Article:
Contact lenses are not an easy solution for every person suffering with vision problems. Some eye conditions make wearing contacts a difficult proposition. However, it does not rule out wearing contact lenses altogether. It just means patients need to discuss options with their eye care provider and obtain specialized hard to fit contacts for their specific vision problems.
Livermore Optometry is well known for our doctors' abiltiy to fit specialty contact lenses including toric, multifocal, gas permeable and scleral lenses.
Reasons for Specialty Contacts
Finding contact lenses that fit and wearing contact lenses in general can be made more challenging when these conditions affect your eyes:
- Dry eyes
Astigmatism: Astigmatism develops when the front of the eye curves into a bulge or oval shape. It causes blurred vision and can be difficult to correct because regular contacts cannot account for the bulging.
Dry Eyes: When eyes become excessively dry, it leads to irritation, burning, redness and blurred vision. Contact lenses can exacerbate these conditions by making it feel like a foreign object is stuck in your eye.
Presbyopia: Eyes tend to have a tougher time focusing on close objects as they age. This condition is known as presbyopia. It typically affects people aged 40 or older.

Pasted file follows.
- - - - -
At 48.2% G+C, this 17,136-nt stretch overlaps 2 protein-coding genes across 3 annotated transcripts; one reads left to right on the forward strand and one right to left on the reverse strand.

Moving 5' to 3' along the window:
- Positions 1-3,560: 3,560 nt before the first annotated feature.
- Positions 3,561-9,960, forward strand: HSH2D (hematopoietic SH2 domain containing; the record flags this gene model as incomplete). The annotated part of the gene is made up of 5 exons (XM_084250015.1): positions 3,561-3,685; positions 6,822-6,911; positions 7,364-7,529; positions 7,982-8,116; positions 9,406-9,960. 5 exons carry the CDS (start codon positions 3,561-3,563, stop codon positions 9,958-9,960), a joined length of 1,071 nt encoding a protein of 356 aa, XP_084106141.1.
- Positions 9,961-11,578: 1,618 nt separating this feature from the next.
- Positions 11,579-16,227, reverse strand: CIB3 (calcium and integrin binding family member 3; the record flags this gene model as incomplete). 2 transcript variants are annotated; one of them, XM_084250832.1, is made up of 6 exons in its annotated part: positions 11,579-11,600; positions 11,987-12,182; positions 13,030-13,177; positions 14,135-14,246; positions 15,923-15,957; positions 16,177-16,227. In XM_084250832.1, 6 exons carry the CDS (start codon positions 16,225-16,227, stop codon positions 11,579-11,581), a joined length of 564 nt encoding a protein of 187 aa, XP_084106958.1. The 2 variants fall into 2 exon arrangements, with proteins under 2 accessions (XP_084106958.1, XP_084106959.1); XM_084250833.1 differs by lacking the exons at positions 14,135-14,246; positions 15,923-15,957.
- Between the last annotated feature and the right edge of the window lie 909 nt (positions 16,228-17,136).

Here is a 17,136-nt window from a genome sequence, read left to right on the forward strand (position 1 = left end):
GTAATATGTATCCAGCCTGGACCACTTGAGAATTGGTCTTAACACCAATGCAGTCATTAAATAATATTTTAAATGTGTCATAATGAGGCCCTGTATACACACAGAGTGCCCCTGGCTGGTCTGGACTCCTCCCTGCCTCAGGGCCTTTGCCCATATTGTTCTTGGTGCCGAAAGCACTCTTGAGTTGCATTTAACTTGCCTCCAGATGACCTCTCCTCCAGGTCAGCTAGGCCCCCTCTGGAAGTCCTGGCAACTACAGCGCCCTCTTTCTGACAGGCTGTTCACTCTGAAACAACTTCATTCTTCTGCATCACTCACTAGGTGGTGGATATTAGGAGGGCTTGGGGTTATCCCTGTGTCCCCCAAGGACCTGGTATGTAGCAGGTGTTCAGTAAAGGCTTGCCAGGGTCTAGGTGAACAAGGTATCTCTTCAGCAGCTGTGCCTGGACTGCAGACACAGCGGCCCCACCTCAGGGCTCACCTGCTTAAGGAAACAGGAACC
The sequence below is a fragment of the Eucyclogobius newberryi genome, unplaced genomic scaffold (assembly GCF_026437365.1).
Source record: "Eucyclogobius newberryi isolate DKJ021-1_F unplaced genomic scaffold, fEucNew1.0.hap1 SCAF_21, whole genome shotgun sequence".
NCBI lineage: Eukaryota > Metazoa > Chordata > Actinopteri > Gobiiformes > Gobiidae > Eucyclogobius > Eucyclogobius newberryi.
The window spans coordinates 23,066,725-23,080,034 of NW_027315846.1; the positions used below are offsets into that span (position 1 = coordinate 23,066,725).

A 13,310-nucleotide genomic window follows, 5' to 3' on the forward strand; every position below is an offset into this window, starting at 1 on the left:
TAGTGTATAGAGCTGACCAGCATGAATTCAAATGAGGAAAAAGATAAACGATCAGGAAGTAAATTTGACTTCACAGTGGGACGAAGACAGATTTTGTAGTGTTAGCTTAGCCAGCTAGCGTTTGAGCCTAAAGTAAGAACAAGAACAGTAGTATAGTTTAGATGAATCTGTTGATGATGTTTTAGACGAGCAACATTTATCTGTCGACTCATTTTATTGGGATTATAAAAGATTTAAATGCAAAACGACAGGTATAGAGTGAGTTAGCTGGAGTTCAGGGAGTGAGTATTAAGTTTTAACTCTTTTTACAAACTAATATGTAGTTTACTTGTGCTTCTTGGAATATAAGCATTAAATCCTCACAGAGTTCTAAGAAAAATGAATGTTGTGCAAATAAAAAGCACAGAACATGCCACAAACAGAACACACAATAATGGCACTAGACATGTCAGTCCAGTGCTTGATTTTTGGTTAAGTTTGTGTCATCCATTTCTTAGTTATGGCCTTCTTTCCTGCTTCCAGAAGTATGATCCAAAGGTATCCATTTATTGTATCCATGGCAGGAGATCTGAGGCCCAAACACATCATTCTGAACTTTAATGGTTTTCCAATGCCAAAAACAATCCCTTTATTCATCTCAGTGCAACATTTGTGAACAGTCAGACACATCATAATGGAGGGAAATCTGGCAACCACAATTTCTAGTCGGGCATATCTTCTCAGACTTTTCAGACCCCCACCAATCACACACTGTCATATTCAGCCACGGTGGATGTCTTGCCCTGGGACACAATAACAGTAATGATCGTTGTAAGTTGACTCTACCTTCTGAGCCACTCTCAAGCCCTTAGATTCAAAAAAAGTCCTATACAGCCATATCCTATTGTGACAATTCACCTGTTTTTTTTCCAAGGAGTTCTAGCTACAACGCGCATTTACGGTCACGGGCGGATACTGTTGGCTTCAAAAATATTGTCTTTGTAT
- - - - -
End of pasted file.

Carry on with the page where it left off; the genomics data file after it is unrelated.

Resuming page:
Keratoconus: This is an uncommon condition that causes major discomfort when wearing contacts. Keratoconus happens when the cornea becomes thinner and allows the eye to bulge forward. The bulge forms into a cone shape.
Specialty Contact Lenses
Wearing contacts is not impossible if you suffer from one of the above conditions. You do need to meet with an eye care professional, however, and get prescribed contact lenses that are tailored to deal with your specific vision condition.
Gas permeable lenses are a good solution for many patients who suffer from Keratoconus as it is effective in containing corneal bulging and relieving pressure on the tissue for a Keratoconus sufferer. GP lenses often times allow for superior vision over soft contact lenses for patients who suffer from astigmatism.
Toric lenses are useful for correcting astigmatism. Since the lens needs to align with the bulge it is correcting, toric lenses must not rotate in order to fit on the eye. They are typically custom made to correct for a specific power at a particular orientation. For that reason, this type of lens takes longer to fit and manufacture.
Bifocal and multifocal lenses can help remedy presbyopia as each lens has both a distance and a near prescription. Monovision lenses are another option for presbyopia. This type of modality can have one eye fitted for distance vision and the other for seeing close objects such as the computer.